Teen infected with hookworm after being buried in the sand ‘feel the worms moving in his body’


Summertime means time being spent outside at the pools, lakes and beaches. Are you one that likes to spend time in the water?  Or lounging in the sun on the sand?


One Tennessee mother is warning other parents about the dangers of hookworm being contracted from the sand.

In June, Michael Dumas and 17  boys from his church went on a missionary trip to Miami, Florida.  The teens decided to enjoy one afternoon at Pompano Beach.

Dumas would suffer from his choice when he returned home and discovered they had hookworms on their feet.

Dumas had the worse case, which prompted his mother, Kelli Mulhollen Dumas to issue this warning:

“I’m a dentist, and I have a degree in biology — I have dissected things. Science is my gig,” Mullhollen Dumas said in an interview with PEOPLE.

“But hearing your son has parasitic worms inside of his body and that they’re replicating and growing? As a mother, my stomach tightened up into a big tight ball and started flipping around. I thought I was going to throw up,” she continued.

The medication to treat the hookworms wasn’t cheap.

“He has taken Clindamyacin, Ivermectin, a steroid dose pack, and Albenza which cost $1356 for 6 pills (yes that is with insurance and yes I had to pay it!),” Mulhollen Dumas wrote on Facebook.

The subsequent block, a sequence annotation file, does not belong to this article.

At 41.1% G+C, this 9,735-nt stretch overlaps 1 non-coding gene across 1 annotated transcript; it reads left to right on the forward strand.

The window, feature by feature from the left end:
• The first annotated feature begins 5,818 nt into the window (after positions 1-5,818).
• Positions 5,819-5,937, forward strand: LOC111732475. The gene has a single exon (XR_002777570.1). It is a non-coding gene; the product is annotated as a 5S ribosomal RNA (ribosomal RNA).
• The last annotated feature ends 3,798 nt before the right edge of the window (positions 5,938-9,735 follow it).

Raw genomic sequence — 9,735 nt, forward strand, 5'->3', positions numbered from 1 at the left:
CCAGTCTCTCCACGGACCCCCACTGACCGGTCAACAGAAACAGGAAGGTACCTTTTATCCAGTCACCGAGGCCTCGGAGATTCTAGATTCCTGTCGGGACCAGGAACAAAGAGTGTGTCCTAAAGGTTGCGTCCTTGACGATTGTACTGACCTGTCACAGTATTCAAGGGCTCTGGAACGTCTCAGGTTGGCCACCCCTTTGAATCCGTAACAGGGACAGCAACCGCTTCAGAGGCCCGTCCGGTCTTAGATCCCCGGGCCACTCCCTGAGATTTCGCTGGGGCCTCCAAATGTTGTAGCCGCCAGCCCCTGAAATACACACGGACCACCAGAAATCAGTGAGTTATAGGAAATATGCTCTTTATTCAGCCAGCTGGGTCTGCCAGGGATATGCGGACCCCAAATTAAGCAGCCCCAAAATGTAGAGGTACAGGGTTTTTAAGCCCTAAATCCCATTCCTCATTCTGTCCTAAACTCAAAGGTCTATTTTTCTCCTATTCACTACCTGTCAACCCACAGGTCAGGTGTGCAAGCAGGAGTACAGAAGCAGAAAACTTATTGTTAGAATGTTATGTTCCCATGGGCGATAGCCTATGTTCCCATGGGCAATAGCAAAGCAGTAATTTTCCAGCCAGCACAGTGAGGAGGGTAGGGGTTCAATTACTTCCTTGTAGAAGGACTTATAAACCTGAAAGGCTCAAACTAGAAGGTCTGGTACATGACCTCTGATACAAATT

“He is in pain and this is AWFUL. Never be buried in sand or allow your children to be either! I am only showing a few pictures because it is so disturbing,” she added.

While doctors found multiple hookworms in underneath Dumas’ skin. When they found one measuring 3 inches they were shocked.

Along with taking several pills, teenager also had to endure a painful cryotherapy session to get rid of the parasites.

“The doctor started on his left foot, between his toes,” Mulhollen Dumas told PEOPLE. “That’s when Michael told her that he could feel the worms moving inside of his body trying to get away as she was torching them. That was disgusting.”

Hookworms  enter an individual’s skin if they walk barefoot in areas that could potentially have fecal contamination.

When the family contacted the Health Department in Pompano Beach,  they were told:

“Everyone knows to wear shoes on the beach because you can get parasites.”

“My son is going to have permanent scars from this. He has a gaping wound on his right foot. He has four sutures. This is not a joke,” Mullhollen Dumas told PEOPLE.

“This is beyond any scope, I never dreamed this is something that would happen,” she concluded.



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